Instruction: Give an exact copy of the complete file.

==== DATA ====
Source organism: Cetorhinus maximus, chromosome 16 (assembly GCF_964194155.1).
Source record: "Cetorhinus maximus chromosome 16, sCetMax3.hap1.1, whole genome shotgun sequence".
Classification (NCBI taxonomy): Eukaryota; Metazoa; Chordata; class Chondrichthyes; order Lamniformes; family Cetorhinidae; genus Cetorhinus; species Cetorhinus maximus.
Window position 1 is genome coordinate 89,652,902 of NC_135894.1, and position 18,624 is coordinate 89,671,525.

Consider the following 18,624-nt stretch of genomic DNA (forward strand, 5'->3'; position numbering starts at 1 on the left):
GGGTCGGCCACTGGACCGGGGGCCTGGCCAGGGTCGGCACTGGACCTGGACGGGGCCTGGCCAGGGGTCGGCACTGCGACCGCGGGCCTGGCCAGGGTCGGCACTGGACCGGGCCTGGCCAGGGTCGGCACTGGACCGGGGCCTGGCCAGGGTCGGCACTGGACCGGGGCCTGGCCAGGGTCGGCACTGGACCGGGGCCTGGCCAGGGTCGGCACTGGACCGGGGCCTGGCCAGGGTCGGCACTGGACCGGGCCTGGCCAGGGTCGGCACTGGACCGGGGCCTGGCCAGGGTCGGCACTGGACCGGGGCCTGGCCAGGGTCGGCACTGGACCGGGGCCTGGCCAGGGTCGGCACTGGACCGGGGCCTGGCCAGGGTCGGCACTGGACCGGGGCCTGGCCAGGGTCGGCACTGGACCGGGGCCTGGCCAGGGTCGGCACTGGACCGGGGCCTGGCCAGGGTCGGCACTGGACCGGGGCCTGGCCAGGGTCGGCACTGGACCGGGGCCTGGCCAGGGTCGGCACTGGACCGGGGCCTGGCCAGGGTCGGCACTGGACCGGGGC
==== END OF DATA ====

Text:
Source organism: Cetorhinus maximus, chromosome 16 (assembly GCF_964194155.1).
Source record: "Cetorhinus maximus chromosome 16, sCetMax3.hap1.1, whole genome shotgun sequence".
Classification (NCBI taxonomy): Eukaryota; Metazoa; Chordata; class Chondrichthyes; order Lamniformes; family Cetorhinidae; genus Cetorhinus; species Cetorhinus maximus.
Window position 1 is genome coordinate 89,652,902 of NC_135894.1, and position 18,624 is coordinate 89,671,525.

Consider the following 18,624-nt stretch of genomic DNA (forward strand, 5'->3'; position numbering starts at 1 on the left):
GGGTCGGCCACTGGACCGGGGGCCTGGCCAGGGTCGGCACTGGACCTGGACGGGGCCTGGCCAGGGGTCGGCACTGCGACCGCGGGCCTGGCCAGGGTCGGCACTGGACCGGGCCTGGCCAGGGTCGGCACTGGACCGGGGCCTGGCCAGGGTCGGCACTGGACCGGGGCCTGGCCAGGGTCGGCACTGGACCGGGGCCTGGCCAGGGTCGGCACTGGACCGGGGCCTGGCCAGGGTCGGCACTGGACCGGGCCTGGCCAGGGTCGGCACTGGACCGGGGCCTGGCCAGGGTCGGCACTGGACCGGGGCCTGGCCAGGGTCGGCACTGGACCGGGGCCTGGCCAGGGTCGGCACTGGACCGGGGCCTGGCCAGGGTCGGCACTGGACCGGGGCCTGGCCAGGGTCGGCACTGGACCGGGGCCTGGCCAGGGTCGGCACTGGACCGGGGCCTGGCCAGGGTCGGCACTGGACCGGGGCCTGGCCAGGGTCGGCACTGGACCGGGGCCTGGCCAGGGTCGGCACTGGACCGGGGCCTGGCCAGGGTCGGCACTGGACCGGGGC